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dc.contributorWichita State University. Department of Counseling, Educational and School Psychologyen_US
dc.contributor.authorBohn-Gettler, Catherine M.en_US
dc.contributor.authorPellegrini, Anthony D.en_US
dc.contributor.authorDupuis, Danielleen_US
dc.contributor.authorHickey, Meghanen_US
dc.contributor.authorHou, Yuefengen_US
dc.contributor.authorRoseth, Caryen_US
dc.contributor.authorSolberg, Daviden_US
dc.date.accessioned2012-02-15T21:30:08Z
dc.date.available2012-02-15T21:30:08Z
dc.date.issued2010-05en_US
dc.identifier20476822en_US
dc.identifier8309850en_US
dc.identifier2010-09316-012en_US
dc.identifier.citationJournal of comparative psychology (Washington, D.C. : 1983). 2010 May; 124(2): 219-28.en_US
dc.identifier.issn1939-2087en_US
dc.identifier.issn0021-9940en_US
dc.identifier.urihttp://dx.doi.org/10.1037/a0018083en_US
dc.identifier.urihttp://hdl.handle.net/10057/4464
dc.descriptionClick on the DOI link below to access the article (may not be free).en_US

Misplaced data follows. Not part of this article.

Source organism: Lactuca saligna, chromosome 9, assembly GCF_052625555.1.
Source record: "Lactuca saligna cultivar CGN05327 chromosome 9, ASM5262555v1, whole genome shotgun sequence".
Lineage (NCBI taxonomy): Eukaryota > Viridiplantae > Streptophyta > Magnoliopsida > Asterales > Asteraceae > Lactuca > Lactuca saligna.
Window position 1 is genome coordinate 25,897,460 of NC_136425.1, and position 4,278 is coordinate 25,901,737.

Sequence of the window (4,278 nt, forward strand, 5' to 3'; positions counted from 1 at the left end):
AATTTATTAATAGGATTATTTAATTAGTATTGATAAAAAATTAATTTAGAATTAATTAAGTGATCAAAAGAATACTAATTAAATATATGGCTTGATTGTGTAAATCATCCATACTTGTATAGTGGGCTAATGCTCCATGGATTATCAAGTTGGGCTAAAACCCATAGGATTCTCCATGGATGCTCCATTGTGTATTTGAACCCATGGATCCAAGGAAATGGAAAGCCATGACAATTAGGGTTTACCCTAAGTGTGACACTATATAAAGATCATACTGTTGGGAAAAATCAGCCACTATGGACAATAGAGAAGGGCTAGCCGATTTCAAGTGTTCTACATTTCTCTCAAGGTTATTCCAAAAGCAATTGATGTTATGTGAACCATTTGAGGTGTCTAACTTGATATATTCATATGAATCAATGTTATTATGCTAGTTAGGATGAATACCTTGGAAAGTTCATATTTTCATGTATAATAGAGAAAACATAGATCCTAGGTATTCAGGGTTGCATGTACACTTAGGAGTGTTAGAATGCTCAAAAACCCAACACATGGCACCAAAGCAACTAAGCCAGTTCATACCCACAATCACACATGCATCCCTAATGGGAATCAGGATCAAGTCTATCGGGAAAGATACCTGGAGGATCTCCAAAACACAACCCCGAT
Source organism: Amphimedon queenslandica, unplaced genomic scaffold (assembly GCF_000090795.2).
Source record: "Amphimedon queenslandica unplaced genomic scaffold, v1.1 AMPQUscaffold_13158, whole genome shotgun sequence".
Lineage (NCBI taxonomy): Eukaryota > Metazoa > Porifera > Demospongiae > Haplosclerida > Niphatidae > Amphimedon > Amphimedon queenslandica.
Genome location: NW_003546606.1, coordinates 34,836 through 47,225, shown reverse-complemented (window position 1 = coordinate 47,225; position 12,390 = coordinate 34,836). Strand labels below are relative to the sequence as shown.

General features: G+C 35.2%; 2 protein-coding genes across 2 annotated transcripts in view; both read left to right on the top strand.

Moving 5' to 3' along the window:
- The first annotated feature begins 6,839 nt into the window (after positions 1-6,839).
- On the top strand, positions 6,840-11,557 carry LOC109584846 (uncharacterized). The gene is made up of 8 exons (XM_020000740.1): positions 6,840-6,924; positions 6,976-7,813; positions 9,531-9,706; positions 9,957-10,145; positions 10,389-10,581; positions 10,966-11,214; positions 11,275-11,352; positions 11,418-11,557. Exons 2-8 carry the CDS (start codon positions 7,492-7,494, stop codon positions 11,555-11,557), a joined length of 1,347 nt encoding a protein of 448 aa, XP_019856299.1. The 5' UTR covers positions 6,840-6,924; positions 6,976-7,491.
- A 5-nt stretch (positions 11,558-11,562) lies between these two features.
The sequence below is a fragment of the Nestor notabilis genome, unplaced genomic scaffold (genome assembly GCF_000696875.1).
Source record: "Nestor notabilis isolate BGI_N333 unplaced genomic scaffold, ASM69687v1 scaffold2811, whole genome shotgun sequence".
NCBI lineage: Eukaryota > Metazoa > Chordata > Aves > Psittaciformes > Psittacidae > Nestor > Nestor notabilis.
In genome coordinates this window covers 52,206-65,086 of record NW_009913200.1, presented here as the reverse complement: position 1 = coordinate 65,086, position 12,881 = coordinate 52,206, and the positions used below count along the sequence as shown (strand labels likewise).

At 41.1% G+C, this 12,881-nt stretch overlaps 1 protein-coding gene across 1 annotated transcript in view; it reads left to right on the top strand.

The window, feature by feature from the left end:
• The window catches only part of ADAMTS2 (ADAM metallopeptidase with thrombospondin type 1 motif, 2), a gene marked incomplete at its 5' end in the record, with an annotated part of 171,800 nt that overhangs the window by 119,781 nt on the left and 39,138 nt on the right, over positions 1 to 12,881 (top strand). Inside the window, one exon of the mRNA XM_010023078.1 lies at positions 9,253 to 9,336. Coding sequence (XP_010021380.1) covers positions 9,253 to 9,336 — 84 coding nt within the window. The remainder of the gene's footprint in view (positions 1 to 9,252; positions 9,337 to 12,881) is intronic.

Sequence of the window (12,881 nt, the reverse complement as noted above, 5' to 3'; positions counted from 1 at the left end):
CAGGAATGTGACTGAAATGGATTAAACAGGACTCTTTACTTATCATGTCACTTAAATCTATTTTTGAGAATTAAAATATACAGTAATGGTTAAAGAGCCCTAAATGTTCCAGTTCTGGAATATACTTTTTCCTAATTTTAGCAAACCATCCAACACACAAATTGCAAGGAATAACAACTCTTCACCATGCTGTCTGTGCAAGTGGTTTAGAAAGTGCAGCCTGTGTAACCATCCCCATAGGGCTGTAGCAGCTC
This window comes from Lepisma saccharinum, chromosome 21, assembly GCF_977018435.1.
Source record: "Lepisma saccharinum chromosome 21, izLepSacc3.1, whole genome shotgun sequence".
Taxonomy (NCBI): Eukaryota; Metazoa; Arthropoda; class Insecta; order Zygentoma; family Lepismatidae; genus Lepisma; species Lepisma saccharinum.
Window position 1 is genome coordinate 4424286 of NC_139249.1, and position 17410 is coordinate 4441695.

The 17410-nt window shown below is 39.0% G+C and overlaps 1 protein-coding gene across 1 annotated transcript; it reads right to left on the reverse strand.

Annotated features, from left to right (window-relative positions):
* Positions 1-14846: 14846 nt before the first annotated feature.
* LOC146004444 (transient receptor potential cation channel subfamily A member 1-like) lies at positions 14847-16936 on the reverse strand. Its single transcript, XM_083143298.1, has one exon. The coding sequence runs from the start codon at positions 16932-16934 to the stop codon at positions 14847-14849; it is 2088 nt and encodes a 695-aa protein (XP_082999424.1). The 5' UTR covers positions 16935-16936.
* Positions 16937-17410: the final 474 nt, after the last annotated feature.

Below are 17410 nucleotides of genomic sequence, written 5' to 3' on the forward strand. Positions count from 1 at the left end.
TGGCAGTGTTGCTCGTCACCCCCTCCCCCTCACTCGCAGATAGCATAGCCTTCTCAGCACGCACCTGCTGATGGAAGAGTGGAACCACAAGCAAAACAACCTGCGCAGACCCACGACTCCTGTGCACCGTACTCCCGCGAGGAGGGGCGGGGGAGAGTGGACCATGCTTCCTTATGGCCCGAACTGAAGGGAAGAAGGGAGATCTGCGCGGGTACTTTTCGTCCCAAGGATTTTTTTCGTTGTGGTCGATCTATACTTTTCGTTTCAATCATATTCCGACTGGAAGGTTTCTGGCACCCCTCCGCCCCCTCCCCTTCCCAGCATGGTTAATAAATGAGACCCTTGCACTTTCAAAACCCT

dc.description.abstractIn this 2-year longitudinal study, we hypothesized that sex of the human child (Homo sapiens), differences in physical activity, and time of the year would interact to influence preschool children's sex segregation. We also hypothesized that activity would differentially relate to peer rejection for boys and girls. Consistent with the first hypothesis, high-activity girls started off as the most integrated group but became more segregated with time, whereas high-activity boys remained the most segregated group across the duration of the study. The second hypothesis was also supported: For girls only, activity was significantly related to peer rejection during Year 1 only, the time when high-activity girls also interacted frequently with boys. Results are discussed in terms of sexual selection theory and gender boundary violations.en_US
dc.format.extent219-28en_US
dc.language.isoengen_US
dc.publisherAmerican Psychological Associationen_US
dc.relation.ispartofseriesJournal of Comparative Psychologyen_US
dc.relation.ispartofseriesJ Comp Psycholen_US
dc.sourceNLMen_US
dc.subject.meshChild, Preschoolen_US
dc.subject.meshFemaleen_US
dc.subject.meshFollow-Up Studiesen_US
dc.subject.meshHumansen_US
dc.subject.meshMaleen_US
dc.subject.meshPeer Groupen_US
dc.subject.meshPrejudiceen_US
dc.subject.meshRejection (Psychology)en_US
dc.subject.meshSex Factorsen_US
dc.subject.meshSexual Behavioren_US
dc.titleA longitudinal study of preschool children's (Homo sapiens) sex segregationen_US
dc.typeArticleen_US
dc.coverage.spacialUnited Statesen_US
dc.description.versionpeer revieweden_US
dc.rights.holderCopyright © 2010 American Psychological Associationen_US


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